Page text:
How to bring the autumn inside
26th September 2017
Autumn is a wonderful time of year when everyone brings out woollen scarves and starts drinking hot chocolate. However, it can also mean unpleasant weather, slippery pavements and other hazards for older people who wish to get out and about. This is especially difficult for those who already struggle with limited mobility as often public disability bathrooms are closed off-season or have shorter opening hours.
However, there are many ways to feel seasonal without having to brave the great outdoors. Reading prose or poetry set at this time of year is one way to stir up autumnal feelings. Alternatively, crafts that can be done with young relatives or decorations can make any room ready for autumn. See the different ways to bring autumn inside below.
Eating local and seasonal food is not only cheaper, it is more environmentally friendly and is a great way to feel connected to your area. Autumn is a wonderful time for food as many harvest festivals celebrate local bounty. Robust flavours make hearty stews or warming pastry-wrapped desserts make a perfect accompaniment to cooler weather.
Roasted Pumpkin Ravioli
Pumpkins may be associated with Halloween but they are an essential flavour of autumn. This recipe from Debs at the Wilde Orchard blog is enough to get anyone in the seasonal spirit. The rich flavour of the bacon combined with sweet pumpkin is a perfect balance. For those concerned about making their own pasta, use the flavours for inspiration, buy shop bought cannelloni and stuff them instead or layer lasagne sheets for your own interpretation.
Harvest stew with smoked sausage
For comfort in a bowl, this is a must-try recipe. Ingrid at The Cozy Apron creates a stew of autumn veg and spicy sausage that is perfect to batch cook and freeze for those long nights. Add dumplings or sop up the juices with a hunk of bread for a filling and warming dinner.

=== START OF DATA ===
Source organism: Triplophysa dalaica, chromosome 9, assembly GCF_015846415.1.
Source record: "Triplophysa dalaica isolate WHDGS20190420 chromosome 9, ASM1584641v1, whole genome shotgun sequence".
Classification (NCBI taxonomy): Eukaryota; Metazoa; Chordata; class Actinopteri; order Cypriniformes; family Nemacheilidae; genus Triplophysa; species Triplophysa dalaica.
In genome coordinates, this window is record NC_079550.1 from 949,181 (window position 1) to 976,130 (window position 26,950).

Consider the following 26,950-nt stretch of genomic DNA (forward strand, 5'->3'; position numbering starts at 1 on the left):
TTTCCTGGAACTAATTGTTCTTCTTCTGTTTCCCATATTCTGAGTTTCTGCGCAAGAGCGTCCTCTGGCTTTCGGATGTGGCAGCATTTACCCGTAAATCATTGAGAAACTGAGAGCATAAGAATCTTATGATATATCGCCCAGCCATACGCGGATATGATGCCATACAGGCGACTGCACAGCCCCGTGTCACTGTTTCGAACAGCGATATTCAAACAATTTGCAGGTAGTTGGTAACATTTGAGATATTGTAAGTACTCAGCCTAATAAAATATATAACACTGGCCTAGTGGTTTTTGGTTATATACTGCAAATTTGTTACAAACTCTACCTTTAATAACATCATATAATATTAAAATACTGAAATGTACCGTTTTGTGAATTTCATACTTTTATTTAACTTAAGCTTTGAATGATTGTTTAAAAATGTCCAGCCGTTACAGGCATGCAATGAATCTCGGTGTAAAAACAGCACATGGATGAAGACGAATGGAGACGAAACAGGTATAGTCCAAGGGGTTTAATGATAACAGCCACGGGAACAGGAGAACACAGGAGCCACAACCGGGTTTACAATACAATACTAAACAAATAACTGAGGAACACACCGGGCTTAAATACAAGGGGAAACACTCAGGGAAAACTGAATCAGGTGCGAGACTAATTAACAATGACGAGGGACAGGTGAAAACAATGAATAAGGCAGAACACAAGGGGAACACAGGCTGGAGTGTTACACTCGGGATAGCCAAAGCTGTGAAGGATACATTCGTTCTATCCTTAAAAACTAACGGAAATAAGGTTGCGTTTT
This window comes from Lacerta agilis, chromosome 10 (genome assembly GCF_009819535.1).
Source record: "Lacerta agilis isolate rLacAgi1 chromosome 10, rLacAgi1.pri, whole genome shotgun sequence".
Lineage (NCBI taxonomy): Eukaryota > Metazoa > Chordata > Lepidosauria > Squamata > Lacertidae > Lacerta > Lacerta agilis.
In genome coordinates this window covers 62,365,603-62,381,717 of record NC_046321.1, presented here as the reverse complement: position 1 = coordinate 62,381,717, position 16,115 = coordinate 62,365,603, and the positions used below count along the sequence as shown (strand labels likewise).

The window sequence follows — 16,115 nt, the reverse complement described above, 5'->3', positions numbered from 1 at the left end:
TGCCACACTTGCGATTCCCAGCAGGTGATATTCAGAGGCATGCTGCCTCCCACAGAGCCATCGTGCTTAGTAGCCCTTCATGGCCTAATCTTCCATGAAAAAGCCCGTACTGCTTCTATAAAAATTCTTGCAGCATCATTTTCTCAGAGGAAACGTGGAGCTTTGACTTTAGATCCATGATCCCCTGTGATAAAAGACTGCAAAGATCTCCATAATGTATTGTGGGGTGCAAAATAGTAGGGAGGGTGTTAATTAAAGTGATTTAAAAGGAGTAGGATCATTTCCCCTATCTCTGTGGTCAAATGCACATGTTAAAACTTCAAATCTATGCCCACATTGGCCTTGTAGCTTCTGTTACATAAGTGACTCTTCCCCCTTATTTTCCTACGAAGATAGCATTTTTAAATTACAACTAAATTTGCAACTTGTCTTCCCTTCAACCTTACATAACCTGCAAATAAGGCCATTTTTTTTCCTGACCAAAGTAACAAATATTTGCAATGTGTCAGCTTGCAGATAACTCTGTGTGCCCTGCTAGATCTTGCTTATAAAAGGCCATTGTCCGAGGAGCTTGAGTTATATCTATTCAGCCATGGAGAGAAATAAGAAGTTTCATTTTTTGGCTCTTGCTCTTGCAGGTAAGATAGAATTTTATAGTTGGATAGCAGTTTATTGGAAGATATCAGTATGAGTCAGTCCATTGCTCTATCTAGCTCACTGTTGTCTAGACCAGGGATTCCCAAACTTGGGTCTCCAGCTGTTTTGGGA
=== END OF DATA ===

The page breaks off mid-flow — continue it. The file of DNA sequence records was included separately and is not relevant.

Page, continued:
Getting outside might be tricky but there are lots of activities people can do at home to get them in the mood. While going outside and leaving a well-heated home may seem unappealing, it is easy to bring autumn home (or at least outside the window).
At this time of year, the birds will be having a last-minute scrounge before winter properly sets in. Watching their comings and goings is a wonderful pastime and encouraging them to feature outside a window will give people the perfect view of this breathless activity. Making a birdfeeder or fatballs is easy and fulfilling, or alternatively, shop-bought versions can be hung at strategic places around the garden.
For those looking to make their own bird feeders, Catherine at Growing Family has an easy recipe that makes safe and nutritious offerings. Make sure bird feeders are hung well above the ground and away from predators, especially if there are cats nearby.
The sense of smell is the most closely linked to memory and is very successful at conjuring up emotional responses. One way of ensuring someone is in the mood is with scent and there are lots of different ways of bringing this into the home. Though many people enjoy scented candles, they can be a fire hazard, so a safer way to introduce scent into your home is with these soaked pinecones.
Like seasonal potpourri, they give off the scent of choice, and with so many pine cones around, they are easy and cheap to make.
Decorating the home may seem like a tradition strictly related to Christmas, but a couple of splashes of colour brings the season inside. Though shop or florist bought decorations are available, many people enjoy making them themselves.
An Americanism that is making its way across the pond are wreaths that reflect the time of year. While a spring wreath may be full of fresh greenery and buds, the autumn equivalent expresses rusty colours and hips and acorns. Instructions for a pretty wreath that would look perfect on any front door are available at the Purple Pumpkin Blog and Michelle explains why she loves this decoration and time of year:
“Autumn is such a wonderfully colourful season with the changing colours of the leaves from green to golden brown, rusty oranges, and vibrant reds. They are so warm and inviting, and I love to make autumn wreaths to decorate our home. Using a pre-bought grapevine leaf, some ribbon, and faux leaves, constructing a wreath is a fairly simple task - especially if the leaves are on a wire as you can entwine them through the wreath and there is no need for hot glue. It's also nice to embellish with other autumnal decorations like faux toadstools, berries, acorns etc. It's a lovely creative project that can be as simple or complex as you wish.”
A pinecone garland
Readily available, pinecones are fantastic when it comes to decoration. A garland is perfect for both autumn and Christmas and this garland on the blog How to Decorate just needs a little fake frost (silver glitter) to take it to festive chic.
Though it is quite chunky, it can be easily used to decorate a table or dress a mantelpiece. Add pieces of dried orange or acorns if you can find them to make it more autumnal, or leave it plain as a versatile piece of indoor decoration.
This news article is from Handicare UK. Articles that appear on this website are for information purposes only.